“Demuro fraudulently stuffed the ballot box by literally standing in a voting booth and voting over and over, as fast as he could, while he thought the coast was clear. This is utterly reprehensible conduct. The charges announced today do not erase what he did, but they do ensure that he is held to account for those actions,” said U.S. Attorney William M. McSwain of the Eastern District of Pennsylvania. “Voting is the cornerstone of our democracy. If even one vote is fraudulently rung up, the integrity of that election is compromised. I want the public to know that this investigation is active and ongoing, and my Office is taking every possible step that we can to ensure the integrity of the upcoming primary and general elections in the nine counties of the Eastern District of Pennsylvania.”
“Domenick Demuro put a thumb on the scale for certain candidates, in exchange for bribes,” said Special Agent in Charge Michael J. Driscoll of the FBI’s Philadelphia Division. “As public trust in the electoral process is vital, the FBI’s message today is clear: election interference of any kind, by hostile foreign actors or dishonest local officials, won’t be tolerated. This is an active, ongoing investigation and we're asking anyone with information on election fraud to contact the FBI.”
“The citizenry of the City of Philadelphia, as well as this Commonwealth and these United States, needs to be confident in the integrity of our elections,” said Captain Leo Hannon, Director of the Pennsylvania State Police, Special Investigations Division. “As this investigation clearly illustrates, the Pennsylvania State Police will relentlessly pursue any breach of the sacred trust bestowed upon our public officials. Our agency is proud to partner with the Federal Bureau of Investigation, the United States Attorney’s Office, and the United States Department of Justice as a whole to root out corruption at any level of our government. Matters of public corruption and public integrity have been, and shall remain, a top priority of the Pennsylvania State Police.”
The FBI and the Pennsylvania State Police investigated the matter. Richard C. Pilger, Director of the Election Crimes Branch in the Criminal Division’s Public Integrity Section, and Assistant U.S. Attorney Eric L. Gibson of the Eastern District of Pennsylvania are handling the prosecution.
The year 2020 marks the 150th anniversary of the Department of Justice. Learn more about the history of our agency at www.Justice.gov/Celebrating150Years.
Criminal - Public Integrity Section
USAO - Pennsylvania, Eastern
Press Release Number:
Tuesday, May 19, 2020
|General Michael Flynn|
Congratulations are in order to General Michael Flynn and his attorney, Sidney Powell, for filing with the federal appeals court in Washington D.C. an emergency petition for a writ of mandamus. It’s an extraordinary writ — but one of the most venerable in American and Anglo-Saxon law. Their aim, sketched in crystalline prose, is to rescue the general from which the petition calls a “Kafkaesque nightmare.” We certainly wish them luck.
It’s not entirely clear to us — no offense to Ms. Powell — whether Franz Kafka could have come up with a plot as nefarious as the one by which the FBI brass and certain rogue elements within the Justice Department managed to entangle General Flynn.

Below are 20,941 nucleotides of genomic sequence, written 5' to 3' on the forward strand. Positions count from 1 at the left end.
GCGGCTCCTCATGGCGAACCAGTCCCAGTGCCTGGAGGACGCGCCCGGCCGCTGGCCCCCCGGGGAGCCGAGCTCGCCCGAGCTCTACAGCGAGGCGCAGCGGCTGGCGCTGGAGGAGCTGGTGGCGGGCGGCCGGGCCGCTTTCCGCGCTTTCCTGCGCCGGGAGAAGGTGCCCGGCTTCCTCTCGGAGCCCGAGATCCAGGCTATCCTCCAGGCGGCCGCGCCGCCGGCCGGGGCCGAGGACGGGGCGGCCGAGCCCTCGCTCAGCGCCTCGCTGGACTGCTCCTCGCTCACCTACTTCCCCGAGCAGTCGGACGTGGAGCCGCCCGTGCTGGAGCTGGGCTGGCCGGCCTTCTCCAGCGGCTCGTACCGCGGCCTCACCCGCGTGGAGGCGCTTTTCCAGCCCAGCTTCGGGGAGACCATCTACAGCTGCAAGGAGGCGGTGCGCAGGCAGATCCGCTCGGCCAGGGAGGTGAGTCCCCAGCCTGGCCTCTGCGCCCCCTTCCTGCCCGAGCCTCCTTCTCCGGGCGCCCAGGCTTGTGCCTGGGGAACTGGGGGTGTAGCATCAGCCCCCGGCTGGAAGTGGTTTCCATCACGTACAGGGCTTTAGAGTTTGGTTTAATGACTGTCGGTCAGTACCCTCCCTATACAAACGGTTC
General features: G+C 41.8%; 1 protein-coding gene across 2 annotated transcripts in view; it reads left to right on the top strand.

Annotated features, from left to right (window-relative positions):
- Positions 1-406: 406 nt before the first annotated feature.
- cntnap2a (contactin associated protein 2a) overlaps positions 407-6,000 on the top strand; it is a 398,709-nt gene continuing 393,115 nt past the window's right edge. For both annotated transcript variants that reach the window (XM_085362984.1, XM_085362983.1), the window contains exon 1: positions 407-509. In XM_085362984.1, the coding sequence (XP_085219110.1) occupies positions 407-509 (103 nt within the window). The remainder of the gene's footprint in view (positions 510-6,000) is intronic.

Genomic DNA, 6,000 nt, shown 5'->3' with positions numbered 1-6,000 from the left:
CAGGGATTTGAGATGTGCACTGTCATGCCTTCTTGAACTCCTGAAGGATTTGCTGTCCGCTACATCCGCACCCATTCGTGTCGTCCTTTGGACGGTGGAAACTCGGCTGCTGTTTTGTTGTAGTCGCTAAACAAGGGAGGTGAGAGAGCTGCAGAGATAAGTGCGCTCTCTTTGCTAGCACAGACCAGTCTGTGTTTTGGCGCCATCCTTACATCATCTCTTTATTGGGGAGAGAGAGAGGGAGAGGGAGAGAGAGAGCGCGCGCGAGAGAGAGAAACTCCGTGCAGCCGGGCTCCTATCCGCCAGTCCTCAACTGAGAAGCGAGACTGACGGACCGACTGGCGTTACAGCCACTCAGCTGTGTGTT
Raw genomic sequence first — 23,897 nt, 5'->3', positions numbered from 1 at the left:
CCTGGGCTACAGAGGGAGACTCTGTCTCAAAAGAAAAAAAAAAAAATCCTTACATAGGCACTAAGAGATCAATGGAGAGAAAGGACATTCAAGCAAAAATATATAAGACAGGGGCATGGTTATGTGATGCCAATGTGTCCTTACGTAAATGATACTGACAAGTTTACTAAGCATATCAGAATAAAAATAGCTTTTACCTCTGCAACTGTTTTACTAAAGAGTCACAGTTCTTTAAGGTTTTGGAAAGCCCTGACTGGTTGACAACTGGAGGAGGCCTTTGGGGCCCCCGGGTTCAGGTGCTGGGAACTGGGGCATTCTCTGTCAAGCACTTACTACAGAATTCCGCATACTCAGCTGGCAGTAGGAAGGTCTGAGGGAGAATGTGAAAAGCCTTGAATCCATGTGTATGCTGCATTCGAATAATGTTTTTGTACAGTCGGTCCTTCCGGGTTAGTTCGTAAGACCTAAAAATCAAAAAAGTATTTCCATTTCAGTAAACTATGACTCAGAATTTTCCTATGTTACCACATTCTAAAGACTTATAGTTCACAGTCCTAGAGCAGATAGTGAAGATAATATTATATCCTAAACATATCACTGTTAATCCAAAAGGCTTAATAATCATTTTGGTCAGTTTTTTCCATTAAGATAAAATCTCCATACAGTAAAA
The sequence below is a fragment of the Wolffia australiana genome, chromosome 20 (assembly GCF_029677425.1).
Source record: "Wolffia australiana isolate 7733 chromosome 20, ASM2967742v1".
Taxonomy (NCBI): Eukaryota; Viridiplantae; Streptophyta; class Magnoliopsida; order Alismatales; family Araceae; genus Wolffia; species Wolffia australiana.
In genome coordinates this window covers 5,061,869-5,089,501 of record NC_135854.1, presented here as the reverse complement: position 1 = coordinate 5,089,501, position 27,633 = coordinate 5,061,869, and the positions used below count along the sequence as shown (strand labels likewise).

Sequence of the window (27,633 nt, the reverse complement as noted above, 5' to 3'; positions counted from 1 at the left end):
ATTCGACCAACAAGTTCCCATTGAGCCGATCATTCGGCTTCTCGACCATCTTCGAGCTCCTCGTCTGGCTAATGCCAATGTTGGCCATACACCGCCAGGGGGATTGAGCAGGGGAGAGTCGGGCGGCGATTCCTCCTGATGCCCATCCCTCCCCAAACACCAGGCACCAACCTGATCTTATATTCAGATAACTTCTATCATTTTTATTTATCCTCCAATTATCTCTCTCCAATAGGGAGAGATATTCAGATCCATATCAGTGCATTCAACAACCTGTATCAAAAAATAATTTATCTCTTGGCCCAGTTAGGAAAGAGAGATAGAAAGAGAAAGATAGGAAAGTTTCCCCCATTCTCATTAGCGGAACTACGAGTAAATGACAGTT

One of Kafka’s works Ms. Powell quotes in the petition, after all, is the dystopian novel “The Trial,” which even Kafka failed to finish. Ms. Powell may be made of sterner stuff.
What her petition seeks is an order from the United States Circuit Court of Appeals for the D.C. circuit ordering the district court to grant immediately the government’s motion to dismiss the case against General Flynn, undoing his guilty plea. The filing reprises the way the government entrapped the general and got him to plead guilty to a crime he didn’t commit. And, in fact, for deeds that in the circumstances weren’t a crime.
All that has by now been widely reported, particularly following the motion by the United States asking that the case be dismissed because of errors or malfeasance by America’s agents and prosecutors. The petition for the writ of mandamus also takes on the errors of the district judge, Emmet Sullivan, for issuing an order inviting amicus briefs and appointing a former judge to take on the case against the government.
In doing that, the general’s petition suggests, the judge has taken on the powers of the prosecutor, powers granted by the Constitution to the executive branch. That’s a violation of separated powers. The petition also addresses the district court’s breach of the cases and controversies clauses, via which the Constitution curbs the courts by granting them the power to decide only active cases and controversies.
That limitation on the power of the courts means that once the government moves to drop a case, no case or controversy remains. The courts have no further power to act.
Ms. Powell’s petition cites precedent of the District of Columbia Circuit itself and also of the Supreme Court. She cites a recent opinion by an alumna of the circuit now on the Supreme Court, Justice Ruth Bader Ginsburg. That underlines the fact that this is not a left-right issue.
Which brings us back to Kafka, the World War I-era writer from Prague who invented bizarre plots. General Flynn, Ms. Powell argues, “has been subjected to deception, abuse, penury, obloquy, and humiliation. Having risked his life in service to his country, he has found himself the target of a political vendetta designed to strip him of his honor and savings, and to deprive the President of his advice.”
The general, the petition argues, “has been dragged through the mud and forced, through coercion and the artful withholding of information crucial to his defense, to confess to a crime he did not commit — indeed, to a crime that could not exist.” Then, “having at last, through the relentless determination of his current counsel, brought the truth to light,” he learns that the judge has decided to, as one judge once put it, play prosecutor.